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Taking Care of a Non-Compliant Patient.

Taking Care of a Non-Compliant Patient.
Based on the ethical principle beneficence which means “to do what is good” I would not stop taking care of Mr. C despite his non compliance behavior and his angry feelings.
Since my primary duty is to provide helpful treatment to the patient rather than to inflict more suffering upon the patient based on Least Harm principle, I would work out a plan to deal with Mr. C’s non compliance and smoking.
The principle Respect for Autonomy states that people should be allowed to reign over themselves and to be able to make decisions that apply to their lives. This means that Mr. C should have control over his life as much as possible because he is the only person who completely understands his chosen type of lifestyle.
The ethical dilemma that comes up as I think of this scenario is that the patient prefers not to take medication. I may convince the patient and Home Care Agency to make the patient continue taking his medication because it will improve the symptoms. In this situation, I will deny the patient’s autonomy and ability to choose her treatment. However, it leads to an increased amount of beneficence.
In contrast, in the libertarian view, I can prioritize the patient’s wishes over the best interests. This means that the patient has control over his life availing the greatest amount of personal beneficence. Although this viewpoint is more mindful of the patient’s desires, it does not prevent the patient from making decisions that may be more harmful than beneficial.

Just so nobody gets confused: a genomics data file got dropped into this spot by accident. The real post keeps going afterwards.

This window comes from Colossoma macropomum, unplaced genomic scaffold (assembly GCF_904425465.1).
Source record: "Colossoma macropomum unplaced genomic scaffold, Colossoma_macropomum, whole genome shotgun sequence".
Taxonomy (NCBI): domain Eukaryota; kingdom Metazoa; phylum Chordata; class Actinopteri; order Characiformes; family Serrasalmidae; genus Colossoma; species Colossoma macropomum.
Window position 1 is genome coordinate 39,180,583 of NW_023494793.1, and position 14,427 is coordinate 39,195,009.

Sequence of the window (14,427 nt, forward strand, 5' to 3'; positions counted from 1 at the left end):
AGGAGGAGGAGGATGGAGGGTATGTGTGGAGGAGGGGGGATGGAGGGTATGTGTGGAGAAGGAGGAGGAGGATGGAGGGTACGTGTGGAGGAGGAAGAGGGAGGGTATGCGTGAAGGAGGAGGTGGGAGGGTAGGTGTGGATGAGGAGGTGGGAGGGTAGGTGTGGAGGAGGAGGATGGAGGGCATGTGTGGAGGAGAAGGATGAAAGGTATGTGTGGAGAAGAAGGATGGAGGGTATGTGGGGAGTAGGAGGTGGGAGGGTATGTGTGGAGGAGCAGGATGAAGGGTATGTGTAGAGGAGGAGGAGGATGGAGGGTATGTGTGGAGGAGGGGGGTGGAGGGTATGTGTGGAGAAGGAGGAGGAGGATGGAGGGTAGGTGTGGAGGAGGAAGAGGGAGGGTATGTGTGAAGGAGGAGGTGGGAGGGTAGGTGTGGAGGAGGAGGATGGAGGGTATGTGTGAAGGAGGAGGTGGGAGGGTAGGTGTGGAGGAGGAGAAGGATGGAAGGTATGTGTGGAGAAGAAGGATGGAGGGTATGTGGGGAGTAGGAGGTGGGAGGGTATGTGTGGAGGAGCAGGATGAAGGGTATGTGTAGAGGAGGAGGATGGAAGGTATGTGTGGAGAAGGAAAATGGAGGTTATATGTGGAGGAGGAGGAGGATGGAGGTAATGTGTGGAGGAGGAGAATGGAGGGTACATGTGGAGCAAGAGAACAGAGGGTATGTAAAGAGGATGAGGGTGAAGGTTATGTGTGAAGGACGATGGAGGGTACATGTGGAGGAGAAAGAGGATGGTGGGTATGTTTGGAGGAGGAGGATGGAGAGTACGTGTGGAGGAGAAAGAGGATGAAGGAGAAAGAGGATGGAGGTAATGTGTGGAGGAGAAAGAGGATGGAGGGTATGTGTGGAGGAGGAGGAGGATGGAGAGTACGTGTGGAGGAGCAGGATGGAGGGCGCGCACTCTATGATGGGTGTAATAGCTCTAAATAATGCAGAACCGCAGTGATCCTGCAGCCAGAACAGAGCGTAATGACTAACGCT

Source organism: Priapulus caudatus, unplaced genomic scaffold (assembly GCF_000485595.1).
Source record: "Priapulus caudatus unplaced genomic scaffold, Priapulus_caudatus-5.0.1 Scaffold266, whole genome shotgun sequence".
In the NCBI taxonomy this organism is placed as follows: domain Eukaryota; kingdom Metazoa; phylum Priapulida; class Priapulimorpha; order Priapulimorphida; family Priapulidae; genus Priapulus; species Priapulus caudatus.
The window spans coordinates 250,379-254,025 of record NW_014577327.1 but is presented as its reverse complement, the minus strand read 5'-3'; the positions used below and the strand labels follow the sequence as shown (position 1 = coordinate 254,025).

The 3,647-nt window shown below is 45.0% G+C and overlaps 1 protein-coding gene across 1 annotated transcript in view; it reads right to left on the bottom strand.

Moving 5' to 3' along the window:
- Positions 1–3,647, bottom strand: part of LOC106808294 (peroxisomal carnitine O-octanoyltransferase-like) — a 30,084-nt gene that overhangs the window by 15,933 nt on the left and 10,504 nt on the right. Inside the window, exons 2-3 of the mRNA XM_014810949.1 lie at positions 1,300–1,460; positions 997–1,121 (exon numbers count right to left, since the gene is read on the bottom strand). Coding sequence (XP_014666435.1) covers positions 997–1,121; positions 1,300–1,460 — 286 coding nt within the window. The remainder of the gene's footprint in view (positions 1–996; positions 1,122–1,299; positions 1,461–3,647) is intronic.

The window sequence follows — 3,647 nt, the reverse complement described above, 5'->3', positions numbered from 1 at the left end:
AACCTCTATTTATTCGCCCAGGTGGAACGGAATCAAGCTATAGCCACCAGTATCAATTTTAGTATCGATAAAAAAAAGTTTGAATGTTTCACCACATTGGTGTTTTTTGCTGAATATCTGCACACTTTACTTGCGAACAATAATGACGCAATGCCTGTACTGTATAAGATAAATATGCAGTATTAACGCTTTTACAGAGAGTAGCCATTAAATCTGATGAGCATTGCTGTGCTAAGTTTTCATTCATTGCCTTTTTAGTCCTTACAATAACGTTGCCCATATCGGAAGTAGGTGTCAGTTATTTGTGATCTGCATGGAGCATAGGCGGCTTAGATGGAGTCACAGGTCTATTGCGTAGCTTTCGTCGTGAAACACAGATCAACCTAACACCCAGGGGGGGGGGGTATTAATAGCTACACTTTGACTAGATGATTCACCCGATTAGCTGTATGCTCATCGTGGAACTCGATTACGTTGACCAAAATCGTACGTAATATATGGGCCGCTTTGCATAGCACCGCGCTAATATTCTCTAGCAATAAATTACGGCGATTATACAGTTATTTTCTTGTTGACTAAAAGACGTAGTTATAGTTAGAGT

My plan would involve enquiring from Mr. C in a problem-solving manner and nonjudgmental manner the reason for non-compliance. I would ensure that Mr. C and I have a common understanding of the medical condition he has, of the availability of effective treatments for this problem, and of the risks if the problem remains untreated or undertreated. I would then develop a shared understanding that Non-Compliance is a mutual problem whose solution is vital to effective treatment and finally build a more effective therapeutic alliance with the patient.

McDonald H.P. (2002) Interventions to enhance patient adherence to medication prescriptions: scientific review. Humana press. Totowa
Berlant J. (1975). Profession and Monopoly: A study of Medicine in the United States and Great Britain. University of California Press. California

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